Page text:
“He has to look after Jake nearly every day and Carol keeps crying and going to the phone box, leaving Leon in charge, and once when he picked Jake up, he wriggled so much that he fell on the carpet. He had stopped crying by the time Carol came back but it made Leon feel angry with her and he stole some more coins out of her purse. But he could have taken all the money because she doesn’t know what’s in there…His nappy is always heavy and wet but as soon as Leon changes it, Jake starts smiling and laughing.”
Some of the scenes were harrowing to read,
Jake isn’t even wearing a nappy anymore because it smelt terrible and all the new nappies have gone. He had to sit Jake on a towel in his basket and put some toys in with him but he can get out now and roll all over the place and looking after Jake is getting much too hard. And they’re both hungry all the time these days. Jake has been crying all morning and Carol won’t do anything.
Eventually Leon gets desperate and goes to borrow some money off Tina. Tina comes to their flat and is so shocked by what she sees, and the state of Carol, that she calls an ambulance and social services.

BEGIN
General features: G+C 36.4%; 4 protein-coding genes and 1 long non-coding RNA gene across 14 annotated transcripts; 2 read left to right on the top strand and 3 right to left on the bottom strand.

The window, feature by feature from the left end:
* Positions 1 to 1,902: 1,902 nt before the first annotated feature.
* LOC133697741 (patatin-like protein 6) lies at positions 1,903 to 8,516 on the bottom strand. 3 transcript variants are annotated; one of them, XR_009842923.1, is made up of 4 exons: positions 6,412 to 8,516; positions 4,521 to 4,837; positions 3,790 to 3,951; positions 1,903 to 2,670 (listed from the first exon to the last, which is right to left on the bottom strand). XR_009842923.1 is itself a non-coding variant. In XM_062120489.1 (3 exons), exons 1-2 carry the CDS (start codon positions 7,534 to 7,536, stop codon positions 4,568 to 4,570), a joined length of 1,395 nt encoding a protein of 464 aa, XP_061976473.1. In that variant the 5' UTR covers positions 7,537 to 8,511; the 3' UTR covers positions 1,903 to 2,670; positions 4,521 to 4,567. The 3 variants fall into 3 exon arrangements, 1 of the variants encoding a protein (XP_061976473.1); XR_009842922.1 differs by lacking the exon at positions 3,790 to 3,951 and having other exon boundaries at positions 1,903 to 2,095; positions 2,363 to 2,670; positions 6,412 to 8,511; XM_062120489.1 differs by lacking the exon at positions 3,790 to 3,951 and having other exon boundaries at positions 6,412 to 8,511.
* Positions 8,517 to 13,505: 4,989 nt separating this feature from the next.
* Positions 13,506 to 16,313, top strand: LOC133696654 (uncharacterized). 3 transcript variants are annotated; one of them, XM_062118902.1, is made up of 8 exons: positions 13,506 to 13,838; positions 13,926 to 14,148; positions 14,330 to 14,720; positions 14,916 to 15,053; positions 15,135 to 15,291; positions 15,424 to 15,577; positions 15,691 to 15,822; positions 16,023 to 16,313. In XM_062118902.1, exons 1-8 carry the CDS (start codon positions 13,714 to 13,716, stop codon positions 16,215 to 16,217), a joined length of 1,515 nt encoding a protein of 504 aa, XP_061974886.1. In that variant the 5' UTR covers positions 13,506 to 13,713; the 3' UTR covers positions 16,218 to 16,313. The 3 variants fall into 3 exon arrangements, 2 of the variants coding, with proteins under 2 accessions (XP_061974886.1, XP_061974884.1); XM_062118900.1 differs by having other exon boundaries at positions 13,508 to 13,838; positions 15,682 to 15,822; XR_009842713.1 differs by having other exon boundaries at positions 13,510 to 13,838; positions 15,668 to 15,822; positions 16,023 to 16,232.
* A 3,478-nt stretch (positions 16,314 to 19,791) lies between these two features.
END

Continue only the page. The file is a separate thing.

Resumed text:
“She looks at how untidy Leon has been and how he has sat in front of the telly and eaten his cereal by putting his hand in the box. How he hasn’t put Jake’s nappies in the bin. How he should have opened the window like Tina does in her house and made everywhere smell of baby lotion. Leon sees what Tina sees. Why didn’t he tidy up before he asked her for any money?”
When the social workers come Leon notices they have ‘Pretend Faces’ on. He knows they will pretend to be happy or sad and all the while they will be avoiding telling him what is really going on. Leon sits and listens guiltily while Tina explains to the social workers what has been going on.
“It all got out of hand when the baby’s dad finished with her. Tony, I think he’s called. Don’t know his second name. She took it bad I mean really bad.’